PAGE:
Timber Processing’s March issue features Southern Lumber Company, which cleared a path to success even in a down market by doing what it does best—processing big logs. Built to support sawmills, mill towns sprang up only to fade away. Also, lumber market signs for 2014 look positive.
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Timber Processing magazine Associate Editor Jessica Johnson visits Southern Lumber Company, located in Hermanville, Mississippi. While many Southern independents are getting out of the mill business, Southern Lumber Co. is thriving. The Mississippi company, headquartered in Jackson, made a strategic decision in 2000 to focus on large dimension lumber—2x10 and 2x12 in 22, 24, 26 ft. lengths—and hasn’t looked back. In fact, during a time when many mills across the South were cutting back or closing, Southern Lumber was differentiating itself and improving the mill. One important improvement was in December 2007, when Southern Lumber installed a Yates-American A95 planer with bridge and infeed system. The project was finished in January 2008 and included installing a Baxley stacking system and Samuels banding system.
Timber Processing magazine Executive Editor DK Knight takes a look back at mill towns, how they came to be, and how they went away. Beginning around 1875, railroads began having a significant impact on the logging and lumber trade. Lumbermen were no longer dependent on watercourses for sawmill sites and log transport means. Expanding rapidly, railroads and rail-related equipment enabled lumbermen to get closer to their forest resources and spider-like tramlines increased output in logging camps. Moreover, railroads helped make remote mill towns less isolated and got sawn products to market faster and more effectively. Railroads also helped spawn an unprecedented east-to-west industrial building boom that brought mills and plants to areas largely undeveloped in the U.S. In regions characterized by vast forests, these mills—many very large—produced lumber, shingles, lath, staves, barrel heading, boxes, shook, veneer, timbers and crossties, and generated untold tons of waste.
Timber Processing magazine Managing Editor Dan Shell provides a recap and an outlook for current lumber markets. Following a fourth quarter of 2013 that saw U.S. housing starts zoom to their highest seasonally adjusted rate since the start of the Great Recession, lumber producers have enjoyed prices that began rising last summer and aside from a few hiccups have moved upward ever since through early February 2014. Going against the consensus of many analysts’ expectations for the year 2013—that lumber prices would soften and drop as the year went on as more sawmills restarted, added shifts or simply turned up the volume—lumber markets instead went the other direction in the fourth quarter 2013. Boosted by continuing growth in housing starts and sustained demand in offshore markets, North American lumber producers saw prices bottom out for the year 2013 at roughly the mid-year point.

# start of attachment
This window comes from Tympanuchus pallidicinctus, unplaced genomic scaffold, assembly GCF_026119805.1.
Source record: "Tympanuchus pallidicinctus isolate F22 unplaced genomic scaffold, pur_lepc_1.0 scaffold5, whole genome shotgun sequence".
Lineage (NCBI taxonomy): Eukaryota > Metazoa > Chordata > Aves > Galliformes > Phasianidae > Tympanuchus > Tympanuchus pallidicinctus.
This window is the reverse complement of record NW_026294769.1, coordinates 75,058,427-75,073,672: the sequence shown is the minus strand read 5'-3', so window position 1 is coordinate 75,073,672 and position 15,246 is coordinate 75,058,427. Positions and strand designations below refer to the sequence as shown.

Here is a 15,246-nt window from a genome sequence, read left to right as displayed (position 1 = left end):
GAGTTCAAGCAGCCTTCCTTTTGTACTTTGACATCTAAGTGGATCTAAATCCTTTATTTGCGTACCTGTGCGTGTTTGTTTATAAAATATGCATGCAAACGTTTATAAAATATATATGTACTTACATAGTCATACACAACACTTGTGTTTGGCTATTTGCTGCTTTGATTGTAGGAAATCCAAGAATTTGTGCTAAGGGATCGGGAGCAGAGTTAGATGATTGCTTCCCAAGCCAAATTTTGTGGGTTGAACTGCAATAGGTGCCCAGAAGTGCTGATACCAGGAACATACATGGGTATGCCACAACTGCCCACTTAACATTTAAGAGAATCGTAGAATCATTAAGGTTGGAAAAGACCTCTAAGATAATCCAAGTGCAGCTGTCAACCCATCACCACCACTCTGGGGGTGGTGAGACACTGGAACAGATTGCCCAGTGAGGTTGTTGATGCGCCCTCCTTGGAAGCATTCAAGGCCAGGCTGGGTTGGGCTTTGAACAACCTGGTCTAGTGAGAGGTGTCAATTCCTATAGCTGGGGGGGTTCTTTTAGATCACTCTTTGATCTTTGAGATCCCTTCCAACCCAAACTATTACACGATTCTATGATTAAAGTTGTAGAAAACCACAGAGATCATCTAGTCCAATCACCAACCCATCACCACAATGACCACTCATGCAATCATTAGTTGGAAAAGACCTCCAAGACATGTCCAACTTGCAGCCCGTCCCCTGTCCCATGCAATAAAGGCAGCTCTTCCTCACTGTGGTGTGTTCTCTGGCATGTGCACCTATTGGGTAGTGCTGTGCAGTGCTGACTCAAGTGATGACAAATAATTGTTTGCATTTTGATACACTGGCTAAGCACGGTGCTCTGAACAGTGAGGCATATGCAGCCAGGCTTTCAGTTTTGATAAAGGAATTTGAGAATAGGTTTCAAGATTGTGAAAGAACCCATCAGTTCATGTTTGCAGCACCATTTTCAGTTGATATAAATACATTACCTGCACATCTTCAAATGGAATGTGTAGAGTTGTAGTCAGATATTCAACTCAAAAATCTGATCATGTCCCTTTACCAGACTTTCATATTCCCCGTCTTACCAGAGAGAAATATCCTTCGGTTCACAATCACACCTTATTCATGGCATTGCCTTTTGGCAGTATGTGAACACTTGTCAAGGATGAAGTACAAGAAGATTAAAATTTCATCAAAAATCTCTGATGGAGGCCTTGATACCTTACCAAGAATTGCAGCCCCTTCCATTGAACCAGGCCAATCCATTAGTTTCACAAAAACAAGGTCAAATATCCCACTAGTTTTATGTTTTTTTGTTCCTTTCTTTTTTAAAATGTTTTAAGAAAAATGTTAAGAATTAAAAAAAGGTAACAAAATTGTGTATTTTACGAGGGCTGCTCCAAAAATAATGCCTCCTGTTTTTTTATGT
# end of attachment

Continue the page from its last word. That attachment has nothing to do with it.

(This article appeared in the USNR publication Millwide Insider and appears in this issue of Timber Processing magazine with permission from USNR) A recent inductee to USNR’s MyMill technology, Kalesnikoff Lumber is based at Thrums, near Castlegar, BC. The mill just completed a major capital improvement project that saw its mill invest in a new primary breakdown line incorporating a USNR quad arbor saw box, vertical double arbor gang, scanning, optimization and controls; modifications to its board edger line; and trim/sort line improvements. One of the improvements the mill targeted was the USNR MyMill mobile control for its new 70 bin sort line. Chris Kalesnikoff, operations manager, relates that the mill had previously utilized a largely manual lumber sorting process. He recognized the value of going to an automated system and quickly saw the benefit of the MyMill technology.
Sawdust Diaries is a column in Timber Processing magazine that appears in every other issue. Its author, Connie Grenz, has worked in the wood products industry for 34 years. In her March article, Grenz discusses fairness in employee wages. Grenz writes, “When relating with employees, our human capital, we know they need to be acting safely and have the appropriate tools and work environment in order to provide the service or product they are hired to do. There are many measurements for assessing how well your safety program is succeeding and you are tallying product value and quality continuously to ensure production goals are met. But in what way do you know that the pay you give your employees is a fair compensation for their job content? What made me want to tackle a review of the job content and end up with an evaluation of all the hourly positions had to do with the pay rate schedule that had evolved over time.”